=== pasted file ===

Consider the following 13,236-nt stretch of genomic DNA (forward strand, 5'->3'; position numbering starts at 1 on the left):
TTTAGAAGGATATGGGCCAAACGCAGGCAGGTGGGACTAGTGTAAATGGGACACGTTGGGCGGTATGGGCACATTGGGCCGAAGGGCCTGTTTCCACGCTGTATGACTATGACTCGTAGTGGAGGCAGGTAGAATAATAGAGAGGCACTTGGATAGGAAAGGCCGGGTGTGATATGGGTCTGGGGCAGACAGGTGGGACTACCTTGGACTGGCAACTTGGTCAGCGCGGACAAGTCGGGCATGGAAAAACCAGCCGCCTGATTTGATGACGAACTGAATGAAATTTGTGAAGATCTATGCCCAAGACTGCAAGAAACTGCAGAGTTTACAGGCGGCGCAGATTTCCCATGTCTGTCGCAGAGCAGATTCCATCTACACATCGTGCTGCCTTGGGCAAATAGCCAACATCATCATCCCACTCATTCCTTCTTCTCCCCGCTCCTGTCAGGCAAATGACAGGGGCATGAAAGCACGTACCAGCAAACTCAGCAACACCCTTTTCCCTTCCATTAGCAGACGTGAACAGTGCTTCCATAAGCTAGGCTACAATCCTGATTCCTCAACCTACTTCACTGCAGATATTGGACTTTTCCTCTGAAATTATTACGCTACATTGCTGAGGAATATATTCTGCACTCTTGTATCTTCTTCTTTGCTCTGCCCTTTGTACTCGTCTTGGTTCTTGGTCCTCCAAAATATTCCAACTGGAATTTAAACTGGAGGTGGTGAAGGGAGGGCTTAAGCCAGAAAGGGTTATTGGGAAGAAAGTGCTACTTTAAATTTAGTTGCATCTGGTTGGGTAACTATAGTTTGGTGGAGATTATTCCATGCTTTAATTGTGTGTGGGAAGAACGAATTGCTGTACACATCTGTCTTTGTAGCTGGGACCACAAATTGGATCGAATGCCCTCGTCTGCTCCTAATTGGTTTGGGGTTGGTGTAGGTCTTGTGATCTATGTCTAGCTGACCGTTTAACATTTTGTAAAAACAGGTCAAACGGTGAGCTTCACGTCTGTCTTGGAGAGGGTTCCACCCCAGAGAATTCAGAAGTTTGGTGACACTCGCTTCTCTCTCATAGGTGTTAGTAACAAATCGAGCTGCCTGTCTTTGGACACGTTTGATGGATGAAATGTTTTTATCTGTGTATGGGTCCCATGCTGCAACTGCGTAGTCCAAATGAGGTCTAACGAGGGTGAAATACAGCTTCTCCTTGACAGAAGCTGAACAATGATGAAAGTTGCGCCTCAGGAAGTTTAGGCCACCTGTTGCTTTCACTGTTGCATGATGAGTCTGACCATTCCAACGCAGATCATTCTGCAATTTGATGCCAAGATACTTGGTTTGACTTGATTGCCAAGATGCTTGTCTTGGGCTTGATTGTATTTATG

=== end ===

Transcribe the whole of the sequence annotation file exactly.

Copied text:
Consider the following 13,236-nt stretch of genomic DNA (forward strand, 5'->3'; position numbering starts at 1 on the left):
TTTAGAAGGATATGGGCCAAACGCAGGCAGGTGGGACTAGTGTAAATGGGACACGTTGGGCGGTATGGGCACATTGGGCCGAAGGGCCTGTTTCCACGCTGTATGACTATGACTCGTAGTGGAGGCAGGTAGAATAATAGAGAGGCACTTGGATAGGAAAGGCCGGGTGTGATATGGGTCTGGGGCAGACAGGTGGGACTACCTTGGACTGGCAACTTGGTCAGCGCGGACAAGTCGGGCATGGAAAAACCAGCCGCCTGATTTGATGACGAACTGAATGAAATTTGTGAAGATCTATGCCCAAGACTGCAAGAAACTGCAGAGTTTACAGGCGGCGCAGATTTCCCATGTCTGTCGCAGAGCAGATTCCATCTACACATCGTGCTGCCTTGGGCAAATAGCCAACATCATCATCCCACTCATTCCTTCTTCTCCCCGCTCCTGTCAGGCAAATGACAGGGGCATGAAAGCACGTACCAGCAAACTCAGCAACACCCTTTTCCCTTCCATTAGCAGACGTGAACAGTGCTTCCATAAGCTAGGCTACAATCCTGATTCCTCAACCTACTTCACTGCAGATATTGGACTTTTCCTCTGAAATTATTACGCTACATTGCTGAGGAATATATTCTGCACTCTTGTATCTTCTTCTTTGCTCTGCCCTTTGTACTCGTCTTGGTTCTTGGTCCTCCAAAATATTCCAACTGGAATTTAAACTGGAGGTGGTGAAGGGAGGGCTTAAGCCAGAAAGGGTTATTGGGAAGAAAGTGCTACTTTAAATTTAGTTGCATCTGGTTGGGTAACTATAGTTTGGTGGAGATTATTCCATGCTTTAATTGTGTGTGGGAAGAACGAATTGCTGTACACATCTGTCTTTGTAGCTGGGACCACAAATTGGATCGAATGCCCTCGTCTGCTCCTAATTGGTTTGGGGTTGGTGTAGGTCTTGTGATCTATGTCTAGCTGACCGTTTAACATTTTGTAAAAACAGGTCAAACGGTGAGCTTCACGTCTGTCTTGGAGAGGGTTCCACCCCAGAGAATTCAGAAGTTTGGTGACACTCGCTTCTCTCTCATAGGTGTTAGTAACAAATCGAGCTGCCTGTCTTTGGACACGTTTGATGGATGAAATGTTTTTATCTGTGTATGGGTCCCATGCTGCAACTGCGTAGTCCAAATGAGGTCTAACGAGGGTGAAATACAGCTTCTCCTTGACAGAAGCTGAACAATGATGAAAGTTGCGCCTCAGGAAGTTTAGGCCACCTGTTGCTTTCACTGTTGCATGATGAGTCTGACCATTCCAACGCAGATCATTCTGCAATTTGATGCCAAGATACTTGGTTTGACTTGATTGCCAAGATGCTTGTCTTGGGCTTGATTGTATTTATG